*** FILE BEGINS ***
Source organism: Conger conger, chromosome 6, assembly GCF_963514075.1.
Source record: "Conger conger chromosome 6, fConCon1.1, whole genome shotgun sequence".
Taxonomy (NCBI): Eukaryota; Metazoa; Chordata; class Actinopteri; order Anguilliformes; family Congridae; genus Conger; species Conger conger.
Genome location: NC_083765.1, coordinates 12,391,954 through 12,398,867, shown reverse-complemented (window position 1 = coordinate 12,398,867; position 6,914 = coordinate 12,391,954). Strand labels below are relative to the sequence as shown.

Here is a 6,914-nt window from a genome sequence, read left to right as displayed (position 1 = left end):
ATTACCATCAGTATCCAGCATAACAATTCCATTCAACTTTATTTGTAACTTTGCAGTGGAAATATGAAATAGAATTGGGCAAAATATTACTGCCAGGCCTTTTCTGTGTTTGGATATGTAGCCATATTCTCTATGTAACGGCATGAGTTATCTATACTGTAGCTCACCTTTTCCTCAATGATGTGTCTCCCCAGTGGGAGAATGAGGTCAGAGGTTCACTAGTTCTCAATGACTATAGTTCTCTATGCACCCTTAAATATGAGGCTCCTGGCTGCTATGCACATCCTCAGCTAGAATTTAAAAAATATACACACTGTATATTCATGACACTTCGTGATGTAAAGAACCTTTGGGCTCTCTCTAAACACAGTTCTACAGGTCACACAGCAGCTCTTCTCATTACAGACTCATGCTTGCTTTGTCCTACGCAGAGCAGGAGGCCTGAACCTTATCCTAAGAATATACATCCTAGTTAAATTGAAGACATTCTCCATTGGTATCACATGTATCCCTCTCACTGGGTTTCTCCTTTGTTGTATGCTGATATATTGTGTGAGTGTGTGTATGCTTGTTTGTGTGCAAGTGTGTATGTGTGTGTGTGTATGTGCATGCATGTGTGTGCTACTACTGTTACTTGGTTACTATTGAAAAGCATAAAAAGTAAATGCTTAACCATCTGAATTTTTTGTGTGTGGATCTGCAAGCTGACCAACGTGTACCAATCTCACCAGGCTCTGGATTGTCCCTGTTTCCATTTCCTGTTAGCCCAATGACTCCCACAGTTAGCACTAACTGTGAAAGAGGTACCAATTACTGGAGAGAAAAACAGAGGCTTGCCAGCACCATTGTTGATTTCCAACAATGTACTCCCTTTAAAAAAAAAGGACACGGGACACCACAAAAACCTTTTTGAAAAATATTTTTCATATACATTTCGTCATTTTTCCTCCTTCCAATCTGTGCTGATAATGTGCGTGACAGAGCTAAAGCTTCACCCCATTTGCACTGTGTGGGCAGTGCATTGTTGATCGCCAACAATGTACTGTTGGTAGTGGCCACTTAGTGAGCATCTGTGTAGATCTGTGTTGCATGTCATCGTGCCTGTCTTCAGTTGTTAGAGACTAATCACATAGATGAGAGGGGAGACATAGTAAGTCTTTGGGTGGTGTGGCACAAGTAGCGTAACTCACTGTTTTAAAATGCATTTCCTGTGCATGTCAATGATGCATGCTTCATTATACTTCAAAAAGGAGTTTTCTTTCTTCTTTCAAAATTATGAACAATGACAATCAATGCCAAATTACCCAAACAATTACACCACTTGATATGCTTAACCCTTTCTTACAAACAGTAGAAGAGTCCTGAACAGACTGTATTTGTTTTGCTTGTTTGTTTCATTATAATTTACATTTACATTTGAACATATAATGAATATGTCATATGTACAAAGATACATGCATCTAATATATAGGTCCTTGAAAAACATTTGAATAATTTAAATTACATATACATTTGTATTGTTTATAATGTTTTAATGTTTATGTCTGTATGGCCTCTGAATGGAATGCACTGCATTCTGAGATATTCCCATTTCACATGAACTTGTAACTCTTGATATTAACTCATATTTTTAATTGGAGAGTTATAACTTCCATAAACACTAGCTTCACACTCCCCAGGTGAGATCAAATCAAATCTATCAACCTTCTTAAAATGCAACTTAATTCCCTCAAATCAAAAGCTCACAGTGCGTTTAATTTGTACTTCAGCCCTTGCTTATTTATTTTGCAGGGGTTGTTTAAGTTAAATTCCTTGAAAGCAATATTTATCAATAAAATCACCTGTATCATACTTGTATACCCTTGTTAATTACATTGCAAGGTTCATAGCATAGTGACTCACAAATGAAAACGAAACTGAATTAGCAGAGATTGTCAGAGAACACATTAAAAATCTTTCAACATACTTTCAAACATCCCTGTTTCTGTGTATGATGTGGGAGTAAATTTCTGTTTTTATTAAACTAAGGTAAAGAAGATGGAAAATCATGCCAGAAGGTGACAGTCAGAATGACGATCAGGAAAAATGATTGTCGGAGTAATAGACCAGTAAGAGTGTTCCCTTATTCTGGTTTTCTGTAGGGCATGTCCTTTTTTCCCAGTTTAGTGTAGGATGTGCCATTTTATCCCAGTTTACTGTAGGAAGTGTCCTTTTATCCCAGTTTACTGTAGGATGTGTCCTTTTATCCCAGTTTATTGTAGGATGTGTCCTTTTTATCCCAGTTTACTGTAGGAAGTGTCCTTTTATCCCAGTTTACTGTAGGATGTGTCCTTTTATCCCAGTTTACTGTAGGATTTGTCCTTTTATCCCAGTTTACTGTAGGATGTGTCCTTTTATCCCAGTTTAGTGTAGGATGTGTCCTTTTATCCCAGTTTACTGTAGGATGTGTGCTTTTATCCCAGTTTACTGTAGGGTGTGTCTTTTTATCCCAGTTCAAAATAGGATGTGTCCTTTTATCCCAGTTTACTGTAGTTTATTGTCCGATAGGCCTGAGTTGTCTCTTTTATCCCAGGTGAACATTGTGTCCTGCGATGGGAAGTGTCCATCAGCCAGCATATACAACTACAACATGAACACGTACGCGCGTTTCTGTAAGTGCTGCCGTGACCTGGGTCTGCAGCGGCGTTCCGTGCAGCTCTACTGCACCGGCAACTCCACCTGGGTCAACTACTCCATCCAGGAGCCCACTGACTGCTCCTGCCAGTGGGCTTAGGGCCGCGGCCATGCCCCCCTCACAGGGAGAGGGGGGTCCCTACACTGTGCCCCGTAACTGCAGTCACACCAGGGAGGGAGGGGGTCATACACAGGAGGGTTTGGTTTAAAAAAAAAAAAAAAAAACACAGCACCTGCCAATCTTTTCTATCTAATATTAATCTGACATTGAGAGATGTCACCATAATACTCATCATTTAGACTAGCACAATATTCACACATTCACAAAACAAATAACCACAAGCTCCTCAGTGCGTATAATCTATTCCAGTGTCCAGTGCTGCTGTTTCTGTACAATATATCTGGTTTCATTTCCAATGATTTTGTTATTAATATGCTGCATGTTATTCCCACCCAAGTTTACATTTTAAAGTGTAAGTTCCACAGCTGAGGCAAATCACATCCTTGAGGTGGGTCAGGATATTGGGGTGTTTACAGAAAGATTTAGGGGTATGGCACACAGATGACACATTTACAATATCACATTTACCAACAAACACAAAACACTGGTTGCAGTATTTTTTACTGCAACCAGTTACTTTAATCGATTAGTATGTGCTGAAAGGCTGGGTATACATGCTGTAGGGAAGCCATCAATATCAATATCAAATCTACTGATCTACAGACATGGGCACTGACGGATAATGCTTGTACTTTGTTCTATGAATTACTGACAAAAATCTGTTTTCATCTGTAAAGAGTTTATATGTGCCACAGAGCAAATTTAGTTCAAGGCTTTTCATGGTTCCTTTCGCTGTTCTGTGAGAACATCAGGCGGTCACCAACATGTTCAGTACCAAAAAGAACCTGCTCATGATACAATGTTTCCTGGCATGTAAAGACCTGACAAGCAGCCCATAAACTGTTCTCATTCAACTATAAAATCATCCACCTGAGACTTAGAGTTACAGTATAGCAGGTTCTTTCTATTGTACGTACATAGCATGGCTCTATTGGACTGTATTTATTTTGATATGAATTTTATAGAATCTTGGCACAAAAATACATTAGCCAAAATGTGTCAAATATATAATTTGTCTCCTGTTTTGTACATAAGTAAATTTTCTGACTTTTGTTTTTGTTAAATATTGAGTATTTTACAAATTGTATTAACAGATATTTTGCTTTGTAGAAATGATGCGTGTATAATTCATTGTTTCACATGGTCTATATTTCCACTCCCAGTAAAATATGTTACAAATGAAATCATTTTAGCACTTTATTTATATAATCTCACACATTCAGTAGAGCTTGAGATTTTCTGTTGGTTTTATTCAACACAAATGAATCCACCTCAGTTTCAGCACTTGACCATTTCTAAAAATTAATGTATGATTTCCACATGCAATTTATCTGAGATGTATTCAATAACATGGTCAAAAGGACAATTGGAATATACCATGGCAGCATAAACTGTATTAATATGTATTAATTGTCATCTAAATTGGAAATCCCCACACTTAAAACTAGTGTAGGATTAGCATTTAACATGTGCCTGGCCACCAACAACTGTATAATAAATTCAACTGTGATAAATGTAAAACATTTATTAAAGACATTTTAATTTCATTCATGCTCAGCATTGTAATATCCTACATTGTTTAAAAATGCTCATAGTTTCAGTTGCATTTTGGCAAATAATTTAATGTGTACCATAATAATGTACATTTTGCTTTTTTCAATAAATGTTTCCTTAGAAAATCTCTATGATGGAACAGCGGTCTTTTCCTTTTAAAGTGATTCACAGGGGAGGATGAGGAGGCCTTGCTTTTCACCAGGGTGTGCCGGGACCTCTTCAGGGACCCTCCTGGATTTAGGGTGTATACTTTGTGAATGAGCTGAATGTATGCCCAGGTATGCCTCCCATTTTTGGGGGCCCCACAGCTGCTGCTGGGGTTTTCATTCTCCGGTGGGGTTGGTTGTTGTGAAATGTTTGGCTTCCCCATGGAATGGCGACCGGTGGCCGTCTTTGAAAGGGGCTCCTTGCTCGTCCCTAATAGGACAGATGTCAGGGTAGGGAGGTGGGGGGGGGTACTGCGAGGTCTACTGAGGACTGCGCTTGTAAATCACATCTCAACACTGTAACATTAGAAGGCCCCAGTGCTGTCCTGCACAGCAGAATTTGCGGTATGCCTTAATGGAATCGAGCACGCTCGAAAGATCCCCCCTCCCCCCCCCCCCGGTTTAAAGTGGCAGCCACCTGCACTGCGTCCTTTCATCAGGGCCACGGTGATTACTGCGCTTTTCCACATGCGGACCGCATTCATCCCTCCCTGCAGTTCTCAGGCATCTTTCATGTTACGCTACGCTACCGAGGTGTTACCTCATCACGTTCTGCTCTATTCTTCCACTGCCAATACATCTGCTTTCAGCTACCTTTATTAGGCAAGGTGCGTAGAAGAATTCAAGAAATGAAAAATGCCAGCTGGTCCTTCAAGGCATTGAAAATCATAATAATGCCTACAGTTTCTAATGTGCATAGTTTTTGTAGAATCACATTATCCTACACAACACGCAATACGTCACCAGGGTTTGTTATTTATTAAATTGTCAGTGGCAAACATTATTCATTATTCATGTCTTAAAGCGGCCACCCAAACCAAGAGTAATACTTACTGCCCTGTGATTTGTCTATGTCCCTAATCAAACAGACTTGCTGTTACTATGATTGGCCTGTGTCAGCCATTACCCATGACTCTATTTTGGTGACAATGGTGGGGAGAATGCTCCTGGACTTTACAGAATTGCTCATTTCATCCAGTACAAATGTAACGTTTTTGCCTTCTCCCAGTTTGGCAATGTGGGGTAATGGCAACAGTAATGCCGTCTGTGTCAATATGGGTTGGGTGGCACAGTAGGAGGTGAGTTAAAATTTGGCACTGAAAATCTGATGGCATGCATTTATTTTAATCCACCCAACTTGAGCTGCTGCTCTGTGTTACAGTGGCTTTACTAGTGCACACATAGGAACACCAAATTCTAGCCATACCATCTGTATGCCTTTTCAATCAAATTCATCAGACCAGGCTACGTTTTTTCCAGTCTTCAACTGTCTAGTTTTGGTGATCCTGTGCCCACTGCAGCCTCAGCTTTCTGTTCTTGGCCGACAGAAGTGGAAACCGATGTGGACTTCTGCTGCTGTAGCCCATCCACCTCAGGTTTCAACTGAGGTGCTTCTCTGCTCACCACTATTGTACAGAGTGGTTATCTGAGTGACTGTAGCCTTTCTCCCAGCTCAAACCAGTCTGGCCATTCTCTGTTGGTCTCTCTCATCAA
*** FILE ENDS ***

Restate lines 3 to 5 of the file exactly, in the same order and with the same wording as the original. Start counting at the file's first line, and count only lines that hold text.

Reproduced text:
Taxonomy (NCBI): Eukaryota; Metazoa; Chordata; class Actinopteri; order Anguilliformes; family Congridae; genus Conger; species Conger conger.
Genome location: NC_083765.1, coordinates 12,391,954 through 12,398,867, shown reverse-complemented (window position 1 = coordinate 12,398,867; position 6,914 = coordinate 12,391,954). Strand labels below are relative to the sequence as shown.

Here is a 6,914-nt window from a genome sequence, read left to right as displayed (position 1 = left end):